As a developer you can mostly ignore the
.lighthouse folder if you don’t care about how the pipelines work. If you are interested you can look inside.
If you need to modify anything, just open the Tekton files in your IDE and modify them. No complex DSL to understand other than Tekton itself. Then the changes will be used when you submit your local changes via a Pull Request (for the pull request pipeline) or they get merged to the main branch (for release pipeline changes).
The Tekton Catalog contains a ton of reusable Tekton
Tasks for doing all kinds of things in the Continuous Delivery landscape with a variety of tools.
We want to make it super easy for you to reuse any of them easily in your project.
Here’s a demo of this in action:
This lets you work with shared resources from the Tekton community and, when required, modify them to suit and manage them easily over time.
Tekton makes it super easy to share
Task resources between different
Pipeline instances. Though there is a current limitation where splitting a
Pipeline into multiple reusable
Task instances results in the pipeline being split among multiple
Pod resources; which means to share state between the Tasks you need to use a
Persistent Volume for each pipeline run which can be a bit of an overhead.
For example: you may think it’s a nice idea to have a reusable
Task to git clone your source code then use it with your other
Task to run your tests. It turns out that can be quite expensive infrastructure wise; as it means your cluster will end up making a Persistent Volume for each pipeline invocation so that the git clone pod can clone git and store the state on the PV so that your real Task pod can start and mount the same volume to see the contents of git. Its much easier to just share the git clone steps in each Task; so that there’s no need for the PV; just git clone in each separate Task directly.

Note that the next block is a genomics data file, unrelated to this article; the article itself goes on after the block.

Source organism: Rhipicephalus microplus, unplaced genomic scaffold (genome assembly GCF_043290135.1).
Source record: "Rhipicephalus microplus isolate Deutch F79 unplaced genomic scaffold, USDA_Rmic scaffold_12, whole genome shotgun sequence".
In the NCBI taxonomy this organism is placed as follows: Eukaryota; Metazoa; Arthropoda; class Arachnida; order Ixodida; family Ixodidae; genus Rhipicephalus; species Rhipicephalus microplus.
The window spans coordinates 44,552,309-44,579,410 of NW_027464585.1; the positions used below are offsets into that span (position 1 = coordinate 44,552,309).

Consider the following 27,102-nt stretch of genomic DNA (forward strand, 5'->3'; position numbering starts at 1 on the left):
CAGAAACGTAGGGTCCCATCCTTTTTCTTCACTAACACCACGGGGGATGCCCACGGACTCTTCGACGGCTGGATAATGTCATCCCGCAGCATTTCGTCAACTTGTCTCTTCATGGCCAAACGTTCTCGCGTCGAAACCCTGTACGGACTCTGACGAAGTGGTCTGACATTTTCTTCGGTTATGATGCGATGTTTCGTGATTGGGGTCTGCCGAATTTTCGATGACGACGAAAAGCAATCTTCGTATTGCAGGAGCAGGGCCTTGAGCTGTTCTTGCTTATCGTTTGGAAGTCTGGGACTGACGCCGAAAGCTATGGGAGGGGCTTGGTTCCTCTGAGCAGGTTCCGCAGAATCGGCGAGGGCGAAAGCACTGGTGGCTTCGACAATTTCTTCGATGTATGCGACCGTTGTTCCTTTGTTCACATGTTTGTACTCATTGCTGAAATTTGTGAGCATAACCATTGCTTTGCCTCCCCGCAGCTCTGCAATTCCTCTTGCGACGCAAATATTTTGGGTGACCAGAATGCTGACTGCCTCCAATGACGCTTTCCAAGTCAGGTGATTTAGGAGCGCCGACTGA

So for cases where you want to reuse a collection of steps inside
Task resources we added an annotation in lighthouse so that we can import steps from a URL to avoid the copy/paste.
apiVersion: tekton.dev/v1beta1 kind: Task metadata: annotations: # lets share the git clone tasks as the initial steps in this Task lighthouse.jenkins-x.io/prependStepsURL: https://raw.githubusercontent.com/jenkins-x/jx3-pipeline-catalog/005e78cf69b643862344397a635736a51dd1bd89/tasks/git-clone/git-clone.yaml spec: ...
Hopefully we can migrate to a standard tekton based approach if this issue is resolved.
Tekton Catalog is an awesome way to reuse Tasks but it doesn’t help when trying to reuse complete
Pipeline resources across projects and repositories while also being able to modify them as needed on a per team or repository basis.
Jenkins X 3.x comes with its own default pipeline catalog for different languages, tools and frameworks. This catalog contains reusable steps, Tasks and Pipelines you can use on any project.
It’s easy for you to fork this catalog to make changes for your team or share between teams in your company. You can make as many catalogs as you like and put whichever catalogs you want in the
extensions/pipeline-catalogs.yaml file of your cluster git repository of your Jenkins X 3.x install. For more detail there’s the configuration reference here.
Then when developers create a new quickstart or import a repository developers will be asked to pick the catalog they want from your list if there is more than one, or the configured catalog is silently used.
This gives you complete freedom to configure things at a global, team or repository level while also making it easy to share changes across projects, teams and companies.
We hope that you can use the above capabilities to solve your Continuous Delivery needs and over time you can take your Pipelines and make your own Pipeline Catalogs and share them with folks inside and outside of your company.
Hopefully this can help us all accelerate our Tekton pipelines and catalogs towards more continuous delivery awesome with flexible reusable tasks and pipelines! If you want to give this a try check out Jenkins X 3.x